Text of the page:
I’m continually astounded by how fragile life is. As we go through our time on this earth, we are forced to come to terms with this upsetting reality, and so often it’s a result of the news of an unexpected and tragic death. A life cut short.
Probably nothing causes us more confusion than learning that this abrupt ending to a life was carried out intentionally. People around the world will fall asleep tonight asking themselves the unanswerable “Why?” after hearing about the tragic death, a suspected case of suicide, of Robin Williams. An actor whose humor and smile touched the lives of so many during the past few decades. A comedian who in trying to make us smile, may have lost his own joy. While the weeks and months to come may shed some light onto the reasons behind his death, anyone who has personally been affected by suicide knows that no answers are enough to bring about complete understanding. No clues as to “why” will ever fill the void left by a person who disappeared from this earth when least expected. Even for us mental health specialists, it can be tricky to determine when a suicide is likely.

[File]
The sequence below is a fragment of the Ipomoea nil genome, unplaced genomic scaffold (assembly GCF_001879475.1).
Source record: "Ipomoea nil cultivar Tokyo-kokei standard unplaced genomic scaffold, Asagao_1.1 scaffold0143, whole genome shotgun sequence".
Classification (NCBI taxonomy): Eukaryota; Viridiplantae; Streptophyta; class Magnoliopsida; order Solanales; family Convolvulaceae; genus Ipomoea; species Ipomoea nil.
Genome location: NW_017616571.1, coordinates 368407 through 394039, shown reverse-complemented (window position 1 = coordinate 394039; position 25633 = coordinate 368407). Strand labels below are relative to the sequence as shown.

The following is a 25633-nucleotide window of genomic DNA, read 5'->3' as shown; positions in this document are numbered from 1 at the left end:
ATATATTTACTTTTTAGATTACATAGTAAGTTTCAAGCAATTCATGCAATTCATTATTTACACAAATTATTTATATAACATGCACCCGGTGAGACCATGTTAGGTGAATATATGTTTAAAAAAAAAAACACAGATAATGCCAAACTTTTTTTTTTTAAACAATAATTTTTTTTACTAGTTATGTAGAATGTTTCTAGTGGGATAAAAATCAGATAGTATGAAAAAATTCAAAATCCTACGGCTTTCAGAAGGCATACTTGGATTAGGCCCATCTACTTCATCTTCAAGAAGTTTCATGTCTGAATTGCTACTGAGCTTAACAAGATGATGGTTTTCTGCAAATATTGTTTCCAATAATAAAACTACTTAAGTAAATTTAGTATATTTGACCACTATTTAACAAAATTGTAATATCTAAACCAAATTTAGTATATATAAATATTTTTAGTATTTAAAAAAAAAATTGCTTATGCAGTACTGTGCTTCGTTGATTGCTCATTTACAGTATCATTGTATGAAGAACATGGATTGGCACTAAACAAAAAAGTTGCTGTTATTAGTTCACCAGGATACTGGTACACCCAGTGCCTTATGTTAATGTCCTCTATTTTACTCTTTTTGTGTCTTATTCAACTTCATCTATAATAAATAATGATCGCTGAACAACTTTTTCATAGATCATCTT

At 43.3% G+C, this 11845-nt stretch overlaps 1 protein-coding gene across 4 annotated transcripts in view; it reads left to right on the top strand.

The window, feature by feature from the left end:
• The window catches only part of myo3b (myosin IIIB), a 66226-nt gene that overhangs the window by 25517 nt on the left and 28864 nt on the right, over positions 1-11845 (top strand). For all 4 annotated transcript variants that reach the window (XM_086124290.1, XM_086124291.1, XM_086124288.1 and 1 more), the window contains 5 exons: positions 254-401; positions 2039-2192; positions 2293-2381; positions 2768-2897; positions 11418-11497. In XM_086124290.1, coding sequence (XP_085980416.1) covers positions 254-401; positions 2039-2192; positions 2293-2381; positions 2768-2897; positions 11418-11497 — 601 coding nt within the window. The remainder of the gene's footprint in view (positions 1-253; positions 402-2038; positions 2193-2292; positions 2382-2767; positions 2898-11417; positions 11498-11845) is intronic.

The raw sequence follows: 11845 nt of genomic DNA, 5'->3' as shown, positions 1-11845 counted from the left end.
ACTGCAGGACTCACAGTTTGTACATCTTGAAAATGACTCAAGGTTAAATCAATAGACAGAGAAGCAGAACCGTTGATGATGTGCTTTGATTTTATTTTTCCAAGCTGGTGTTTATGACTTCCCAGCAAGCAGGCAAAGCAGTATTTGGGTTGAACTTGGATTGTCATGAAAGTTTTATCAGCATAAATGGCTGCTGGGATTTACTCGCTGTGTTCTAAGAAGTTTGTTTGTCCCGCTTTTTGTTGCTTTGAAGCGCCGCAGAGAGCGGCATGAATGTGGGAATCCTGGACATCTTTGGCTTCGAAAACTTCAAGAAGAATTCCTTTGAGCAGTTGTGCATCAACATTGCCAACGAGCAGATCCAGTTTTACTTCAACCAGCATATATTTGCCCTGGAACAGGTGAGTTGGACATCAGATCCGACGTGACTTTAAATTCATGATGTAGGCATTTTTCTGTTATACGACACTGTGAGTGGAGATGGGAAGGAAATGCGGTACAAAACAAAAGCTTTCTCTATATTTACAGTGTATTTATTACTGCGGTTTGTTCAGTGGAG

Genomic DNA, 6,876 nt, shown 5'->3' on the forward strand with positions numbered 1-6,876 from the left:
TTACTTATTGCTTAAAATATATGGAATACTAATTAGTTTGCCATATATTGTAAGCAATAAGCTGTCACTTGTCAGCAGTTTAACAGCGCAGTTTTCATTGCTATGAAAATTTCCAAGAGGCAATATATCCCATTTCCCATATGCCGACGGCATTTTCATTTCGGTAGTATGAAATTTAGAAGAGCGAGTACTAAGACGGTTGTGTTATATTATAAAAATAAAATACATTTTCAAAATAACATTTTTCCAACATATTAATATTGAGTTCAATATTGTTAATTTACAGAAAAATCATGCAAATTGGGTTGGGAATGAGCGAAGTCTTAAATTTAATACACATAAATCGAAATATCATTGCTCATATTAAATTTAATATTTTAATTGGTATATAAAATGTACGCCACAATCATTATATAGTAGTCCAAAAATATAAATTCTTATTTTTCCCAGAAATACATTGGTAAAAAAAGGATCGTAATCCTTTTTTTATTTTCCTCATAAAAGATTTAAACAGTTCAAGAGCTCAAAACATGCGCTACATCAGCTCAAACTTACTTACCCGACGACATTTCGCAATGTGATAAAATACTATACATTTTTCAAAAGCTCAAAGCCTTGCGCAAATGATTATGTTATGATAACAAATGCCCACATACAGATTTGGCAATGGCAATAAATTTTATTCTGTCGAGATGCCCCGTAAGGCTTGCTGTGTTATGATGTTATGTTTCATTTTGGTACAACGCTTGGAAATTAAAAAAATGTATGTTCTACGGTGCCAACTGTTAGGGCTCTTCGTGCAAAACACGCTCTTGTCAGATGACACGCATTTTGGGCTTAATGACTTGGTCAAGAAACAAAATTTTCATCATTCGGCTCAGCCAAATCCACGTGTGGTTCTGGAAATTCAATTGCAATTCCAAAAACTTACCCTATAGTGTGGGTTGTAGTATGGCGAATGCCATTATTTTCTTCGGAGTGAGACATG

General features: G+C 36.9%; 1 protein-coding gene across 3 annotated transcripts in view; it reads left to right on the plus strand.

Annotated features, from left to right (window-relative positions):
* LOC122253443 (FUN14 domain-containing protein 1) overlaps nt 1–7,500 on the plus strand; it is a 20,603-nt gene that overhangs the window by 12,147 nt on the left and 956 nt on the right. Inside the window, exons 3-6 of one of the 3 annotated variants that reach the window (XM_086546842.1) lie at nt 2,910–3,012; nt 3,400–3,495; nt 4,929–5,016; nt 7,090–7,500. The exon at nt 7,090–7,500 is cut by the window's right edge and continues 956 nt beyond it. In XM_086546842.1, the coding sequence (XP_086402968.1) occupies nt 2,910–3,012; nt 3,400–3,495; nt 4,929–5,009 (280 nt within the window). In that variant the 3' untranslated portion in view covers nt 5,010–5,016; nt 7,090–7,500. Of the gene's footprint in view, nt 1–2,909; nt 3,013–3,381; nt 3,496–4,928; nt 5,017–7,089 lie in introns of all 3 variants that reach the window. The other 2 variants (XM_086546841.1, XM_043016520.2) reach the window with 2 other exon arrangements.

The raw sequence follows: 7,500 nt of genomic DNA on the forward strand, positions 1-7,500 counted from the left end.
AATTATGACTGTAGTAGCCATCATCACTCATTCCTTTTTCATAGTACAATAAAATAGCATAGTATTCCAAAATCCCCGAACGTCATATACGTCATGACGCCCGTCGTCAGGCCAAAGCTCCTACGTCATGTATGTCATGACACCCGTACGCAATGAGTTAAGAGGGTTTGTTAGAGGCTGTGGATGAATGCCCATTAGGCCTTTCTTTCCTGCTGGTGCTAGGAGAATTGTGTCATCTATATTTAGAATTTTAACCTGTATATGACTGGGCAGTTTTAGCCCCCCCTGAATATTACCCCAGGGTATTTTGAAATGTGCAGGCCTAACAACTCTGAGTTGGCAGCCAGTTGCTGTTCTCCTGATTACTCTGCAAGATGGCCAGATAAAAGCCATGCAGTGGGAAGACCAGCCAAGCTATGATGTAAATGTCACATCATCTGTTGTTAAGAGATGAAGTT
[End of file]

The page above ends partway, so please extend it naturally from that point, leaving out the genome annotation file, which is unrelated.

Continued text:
Robin Williams may have shown warning signs due to his recent battle with severe depression, but even in these cases the risk is not always apparent. This is often because when someone has ultimately made the decision to end their life, their mood actually lifts and this improvement can be interpreted as a sign that they’re on the road to recovery.
Even so, The Mental Health America website notes that “eight out of ten people considering suicide give some sign of their intentions.” So educate yourself about the warning signs, as well as the common misconceptions regarding suicide. Bringing up the topic of suicide with someone you’re concerned about will not give them the idea to commit suicide. But it can provide them with the opportunity to share with you their need to get help. Even if they resist getting help, it is absolutely essential for a person who is contemplating suicide to get professional help.
If you, or someone you know is feeling suicidal, please call Call the National Suicide Prevention Lifeline at 1-800-273-TALK (8255) in the USA. Outside of the USA, please visit this site to find your local crisis center.